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Egyptian Embassies Around the World

From Portugal to the United Arab Emirates, we take a look at some of the most elegantly designed embassies uniquely inspired by Ancient Egypt.

Embassies are peculiar places, aren't they? While they represent diplomacy between nations, they - above all - represent a country on foreign lands. As such, one would think that an embassy should encapsulate its nation's culture, even architecture. Alas, most don’t, instead residing in inconspicuous buildings, identifiable only by a plaque and a flag.

With a country as culturally and visually rich as Egypt, it would be a missed opportunity for embassies abroad not to take inspiration from our heritage and history. Some do, however, and do it spectacularly, with elements and features from Egypt’s culture playing a defining role in the design and architecture in a select few embassies. From Lisbon, to Berlin, all the way to Seoul, we’ve taken an architect’s eye to three embassies that fly the proverbial flag for Egypt in more ways than one.

Lisbon, Portugal

In Lisbon, the capital of Portugal, local design firm Promontorio relied on Egypt’s tradition of massive stereotomy - the art of cutting stones - to create a monolithic exterior that is patterned with reliefs that subtly mimic ancient Egyptian geometric motifs. Delicate bronze contrasts the dark hues of the facade on the handcrafted window frames.  Within, tessellated patterns filter daylight into the atrium, generating a kaleidoscopic light and casting a constantly moving shadow onto the warm interior. White stone slabs and wood paneling wrap the interior with its staged staircase. These materials were chosen to withstand the wearing of time. For security reasons, clear public and private circulation is ensured, and as such visitors remain constantly visible at all times through the openness of the design.

Seoul, South Korea

Following the establishment of diplomatic ties between the Republic of Korea and Egypt in 1995, an international competition took place to determine the design of the Egyptian Embassy. The winners were Jang Yoon-gyu, a Korean architect representing Unsaeng-dong Architects, and Heerim, a Seoul-based design firm. Together, they based their design on the Rosetta Stone, the foundation from which modern understanding of the hieroglyphics stem, and itself a symbol of ancient Egypt’s cosmopolitan history.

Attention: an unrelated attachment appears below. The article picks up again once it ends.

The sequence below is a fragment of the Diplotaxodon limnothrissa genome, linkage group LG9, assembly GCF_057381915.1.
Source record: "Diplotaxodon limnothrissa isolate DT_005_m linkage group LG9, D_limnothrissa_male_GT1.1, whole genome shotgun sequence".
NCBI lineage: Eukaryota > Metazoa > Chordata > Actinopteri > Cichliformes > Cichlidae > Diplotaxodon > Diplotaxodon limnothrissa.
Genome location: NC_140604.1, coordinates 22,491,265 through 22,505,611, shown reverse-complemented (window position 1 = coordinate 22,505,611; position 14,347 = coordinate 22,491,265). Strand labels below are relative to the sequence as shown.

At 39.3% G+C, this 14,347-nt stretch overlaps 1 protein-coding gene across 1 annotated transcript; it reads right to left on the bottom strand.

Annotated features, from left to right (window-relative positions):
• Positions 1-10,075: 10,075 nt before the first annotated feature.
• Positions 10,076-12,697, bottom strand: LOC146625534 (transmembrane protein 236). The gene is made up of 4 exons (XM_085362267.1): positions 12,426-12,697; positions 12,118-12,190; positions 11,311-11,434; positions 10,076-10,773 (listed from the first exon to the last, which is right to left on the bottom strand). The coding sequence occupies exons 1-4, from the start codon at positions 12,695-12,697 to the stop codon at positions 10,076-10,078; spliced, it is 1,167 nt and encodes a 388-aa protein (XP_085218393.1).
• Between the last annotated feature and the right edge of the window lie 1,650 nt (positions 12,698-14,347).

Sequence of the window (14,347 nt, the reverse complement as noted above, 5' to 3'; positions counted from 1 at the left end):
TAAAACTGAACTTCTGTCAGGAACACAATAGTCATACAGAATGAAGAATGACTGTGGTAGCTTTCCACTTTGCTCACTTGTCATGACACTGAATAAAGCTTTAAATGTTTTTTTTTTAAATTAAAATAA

Considered one of his earliest works, Jang Yoon-gyu was fond of conceptual architecture that is free from the physical realities and searches for inherent connections floating within the spaces around us. This concept was applied through the abstraction of the Rosetta Stone, taking the form of a dynamic facade with overlapping layers. Beyond the façade, office spaces occupy the first two floors, while reception and living areas take over the third, while residences are found on the fourth floor. This floating stone embassy hosts a variety of cultural functions and was featured in the 2019 Seoul Biennale of Urbanism and Architecture as one of the open houses for visitors to experience the South Korean capital’s unique architecture.

Berlin, Germany

In the German capital of Berlin, the Egyptian Embassy stands out with a design that blends history with modernism. Designed by APG, a multidisciplinary design firm that operates across the MENA region, the embassy resembles a medley of modern building technologies up to 2001, and a seven thousand year old civilization.

Brown marble with inscriptions of Egypt’s ancient capitals decorates the main façade, with papyrus representing Upper Egypt while the lotus flower speaks for Lower Egypt. Centering them is glass that resembles the Nile River which runs between the two capitals, an analogy of the unity which Egypt has always enjoyed, from the days of the Pharaoh to the present day. Inside, the main hall and atrium imbue luxury through white, grey and sky blue marble, giving off the aesthetic of old temples.

Two inscriptions paint scenes from the past onto the white marble walls of the atrium. To the left, the process of juice production is illustrated as ancient Egyptian women grind grapes using methods that are still applied today, and on the right, a house maid helping her mistress take care of her hair and skin can be seen within the diplomatic hall.